Jimmy Page, Keith Richards, Morrissey, Ricky Gervais and more choose their favourites…
24 Drive-In Saturday
From Aladdin Sane (April 1973); released as a single, April 1973
Highest UK chart position: 3
Bowie’s sci-fi take on American Graffiti, imagining future teens boning up on romance from old movies and pop songs…
MORRISSEY: I’ve covered the song, and even recorded a version last year in Omaha, Nebraska. It was a very strong song in its time, and a very clever song too. I prefer the Jobriath version, but nevertheless “Drive-In Saturday” was a fascinating piece of art at the time, infiltrating a very, very drab Top 30. Yes, Bowie’s a human vampire, but I’m grateful, very grateful, for some of the songs.
From Hunky Dory (December 1971)
Charmingly ramshackle and oddly touching British pop pastiche, dedicated to Bowie’s new-born son, Zowie (later Joey) Bowie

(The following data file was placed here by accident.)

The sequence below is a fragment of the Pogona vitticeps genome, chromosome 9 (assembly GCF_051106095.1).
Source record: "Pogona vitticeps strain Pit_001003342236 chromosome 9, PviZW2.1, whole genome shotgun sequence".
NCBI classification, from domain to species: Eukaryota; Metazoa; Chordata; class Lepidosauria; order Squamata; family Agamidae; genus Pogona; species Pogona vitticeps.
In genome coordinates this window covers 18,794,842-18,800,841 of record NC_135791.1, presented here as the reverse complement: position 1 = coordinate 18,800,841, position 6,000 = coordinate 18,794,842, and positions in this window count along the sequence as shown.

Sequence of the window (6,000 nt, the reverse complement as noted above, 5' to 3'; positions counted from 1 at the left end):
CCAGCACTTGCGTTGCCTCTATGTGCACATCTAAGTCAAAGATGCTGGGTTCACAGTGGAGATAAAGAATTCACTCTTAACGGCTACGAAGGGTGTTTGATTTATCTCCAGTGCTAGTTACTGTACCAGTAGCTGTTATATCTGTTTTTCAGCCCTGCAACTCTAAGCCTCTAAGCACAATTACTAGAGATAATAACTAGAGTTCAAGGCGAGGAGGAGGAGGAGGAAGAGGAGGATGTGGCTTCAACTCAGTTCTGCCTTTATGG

RUFUS WAINWRIGHT: I always loved this, and “Fame,” and “Heroes”. When I grew up David Bowie was still in the mainstream, in the prime of his career. But I got into it when I moved to New York and met a bunch of hip drag queens who wanted to sleep with straight rock boys. I have a very special relationship with David only because we share a guitar player in Gerry Leonard. He plays with David a lot, so David has come to a lot of my shows and always been very supportive, which is such an amazing honour.
I’ve talked a lot with Gerry about the insides of the workings of David’s mind – and it’s pretty amazing. I think the main thing I’ve realised is that he’s actually quite shy: there’s a real kind of Wizard Of Oz quality to him, by which I mean that behind the flamboyance, the fire and green lasers and stuff there’s this little guy there, working away in his attic. Really, he’s very, very sensitive about being an artist – trying to be in sync. He’s a very vulnerable, and very affected by the world around him, and by what people say. He’s not at all jaded.